It seems every day a new high-tech device pops up that promises to tell you exactly how well you sleep, and how you can sleep better. But, do they work? Unfortunately, enthusiasm for the devices may overshadow what they can deliver.
“It’s great that so many people want to improve their sleep. However, the claims of these devices really outweigh validation of what they have shown to be doing,” says the lead author of a new report, psychologist Kelly Glazer Baron, PhD, MPH. “They don’t do a good job of estimating sleep accurately.”
A researcher and clinician in the sleep disorders program in the Department of Behavioral Sciences at Rush University Medical Center and an associate professor at Rush University, Baron says use of these devices follows a pattern reflected in the title of the Sleep Medicine study: “Orthosomnia: Are Some Patients Taking the Quantified Self Too Far?”
People pursuing the “quantified self,” says Baron, rely on the daily acquisition of data to enhance their mental and physical life. But, she adds, “some people do take it too far, and that can be stressful.”
That kind of behavior is not confined to sleep. In fact, the word “orthosomnia, meaning “correct sleep,” had its roots in a similar obsession. “We chose this term,” the authors say in the journal report, “because the perfectionist quest to achieve perfect sleep is similar to the unhealthy preoccupation with healthy eating, termed orthorexia.” (Baron collaboratedon the article with researchers at the Feinberg School of Medicine at Northwestern University.)
An extreme fixation on data — especially potentially inaccurate data — can hinder efforts by Baron and other therapists to assist patients struggling with sleep disorders. The study relates the tale of Ms. B, a 27-year-old woman who complained about feeling “unrefreshed” upon awakening after what she (and her device) perceived as a poor night’s sleep. When she spent the night in a laboratory setting, however, the results of a polysomnography — a test that measures brain waves, heart and other indicators during sleep — revealed she’d actually had a lot of deep sleep.
“Then why,” wondered the frustrated Ms. B, “does my Fitbit say I am sleeping poorly?”
Ms. B’s response was unusual, in that she believed her device was more accurate than her sleep study. Many people using sleep-tracking devices put too much stock in the provided data, Baron says. “They think the devices are able to do more than they really can”.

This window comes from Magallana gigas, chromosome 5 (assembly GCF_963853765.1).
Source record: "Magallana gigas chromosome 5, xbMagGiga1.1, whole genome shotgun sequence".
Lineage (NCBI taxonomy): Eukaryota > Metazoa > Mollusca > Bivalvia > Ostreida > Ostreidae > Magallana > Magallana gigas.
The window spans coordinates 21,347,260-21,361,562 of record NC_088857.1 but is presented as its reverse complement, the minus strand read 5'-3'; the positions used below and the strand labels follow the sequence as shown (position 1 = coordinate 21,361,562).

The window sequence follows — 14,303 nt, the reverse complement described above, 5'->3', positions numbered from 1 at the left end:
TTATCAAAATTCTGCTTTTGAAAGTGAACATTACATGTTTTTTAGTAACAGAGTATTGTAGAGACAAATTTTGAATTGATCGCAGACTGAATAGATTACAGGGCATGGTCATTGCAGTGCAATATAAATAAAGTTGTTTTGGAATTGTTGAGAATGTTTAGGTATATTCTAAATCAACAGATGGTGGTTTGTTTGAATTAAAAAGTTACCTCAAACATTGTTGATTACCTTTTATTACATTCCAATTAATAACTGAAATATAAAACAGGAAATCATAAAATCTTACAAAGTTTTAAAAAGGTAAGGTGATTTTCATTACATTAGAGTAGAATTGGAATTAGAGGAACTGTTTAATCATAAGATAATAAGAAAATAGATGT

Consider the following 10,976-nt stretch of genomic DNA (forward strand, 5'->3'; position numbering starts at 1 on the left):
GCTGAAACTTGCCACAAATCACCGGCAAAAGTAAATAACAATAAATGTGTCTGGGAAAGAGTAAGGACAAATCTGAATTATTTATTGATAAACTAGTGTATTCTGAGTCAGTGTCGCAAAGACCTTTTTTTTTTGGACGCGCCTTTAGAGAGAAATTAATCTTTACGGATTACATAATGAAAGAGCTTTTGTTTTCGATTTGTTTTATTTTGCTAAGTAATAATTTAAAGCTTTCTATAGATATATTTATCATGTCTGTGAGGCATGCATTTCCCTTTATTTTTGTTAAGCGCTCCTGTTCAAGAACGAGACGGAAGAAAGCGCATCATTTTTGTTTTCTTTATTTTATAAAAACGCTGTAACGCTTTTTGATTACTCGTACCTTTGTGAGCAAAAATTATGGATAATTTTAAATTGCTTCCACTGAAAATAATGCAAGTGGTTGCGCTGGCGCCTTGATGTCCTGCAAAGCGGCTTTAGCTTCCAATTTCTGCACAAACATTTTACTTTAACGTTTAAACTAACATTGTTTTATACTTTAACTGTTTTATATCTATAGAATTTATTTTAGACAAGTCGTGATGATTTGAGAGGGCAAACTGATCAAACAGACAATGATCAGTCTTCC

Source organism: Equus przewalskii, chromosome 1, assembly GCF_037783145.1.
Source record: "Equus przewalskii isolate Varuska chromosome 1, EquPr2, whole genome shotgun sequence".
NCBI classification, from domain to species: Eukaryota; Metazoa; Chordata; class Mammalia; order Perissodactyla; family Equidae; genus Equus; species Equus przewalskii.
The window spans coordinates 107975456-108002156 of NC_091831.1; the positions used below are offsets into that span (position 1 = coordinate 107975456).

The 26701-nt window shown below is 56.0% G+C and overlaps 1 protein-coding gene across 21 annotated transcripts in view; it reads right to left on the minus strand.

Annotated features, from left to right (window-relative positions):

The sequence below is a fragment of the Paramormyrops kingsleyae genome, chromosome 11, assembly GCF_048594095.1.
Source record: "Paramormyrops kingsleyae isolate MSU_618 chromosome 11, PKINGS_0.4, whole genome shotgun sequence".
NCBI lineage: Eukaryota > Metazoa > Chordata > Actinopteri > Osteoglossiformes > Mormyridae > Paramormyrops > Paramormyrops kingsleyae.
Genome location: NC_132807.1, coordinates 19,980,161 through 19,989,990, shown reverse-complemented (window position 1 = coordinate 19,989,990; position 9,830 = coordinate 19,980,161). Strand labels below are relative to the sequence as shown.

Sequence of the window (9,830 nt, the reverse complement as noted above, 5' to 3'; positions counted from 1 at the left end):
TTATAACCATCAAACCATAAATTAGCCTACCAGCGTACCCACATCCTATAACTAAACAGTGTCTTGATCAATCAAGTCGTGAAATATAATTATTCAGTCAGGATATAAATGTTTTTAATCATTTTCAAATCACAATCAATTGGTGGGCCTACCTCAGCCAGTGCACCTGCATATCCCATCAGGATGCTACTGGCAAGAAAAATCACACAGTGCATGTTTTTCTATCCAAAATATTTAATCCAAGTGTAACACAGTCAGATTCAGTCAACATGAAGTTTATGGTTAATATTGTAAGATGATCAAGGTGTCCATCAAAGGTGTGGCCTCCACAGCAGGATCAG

Part of the problem lies in the technology itself. Citing multiple studies, the Sleep Medicine study states that these increasingly popular devices “are unable to accurately discriminate stages of sleep.”
As Baron explains, “They are not able to differentiate between light and deep sleep.” Furthermore, “they might call it sleep when you’re reading in bed.”
These devices can also reinforce poor sleep habits. For instance, in hopes of increasing the sleep tally on their trackers, each of the patients in the Sleep Medicine study spent more and more time in bed, behavior that runs contrary to the recommendations of sleep therapists.
Despite all this, Baron understands that these devices are likely here to stay. When properly used, they may even have their benefits.
A third patient in the study, a 69-year-old Mr. B, ultimately was diagnosed with apnea and weaned from sleep medication thanks in part to his tracking device. However, Baron emphasizes that these devices “are not a valid technique for diagnosing apnea.”
The challenge for therapists going forward, Baron and her collaborators conclude, is to educate their patients about the legitimate and realistic uses of these devices while working toward finding better ways to incorporate them into the standard techniques of sleep therapy.
Finally, Baron offers a nugget of reassuring advice worth remembering the next time you’re tossing and turning in bed. Tracking your sleep is a good way to see in general how much sleep you are approximately getting. However, “It’s not always possible,” she says, “to hack the perfect night of sleep.”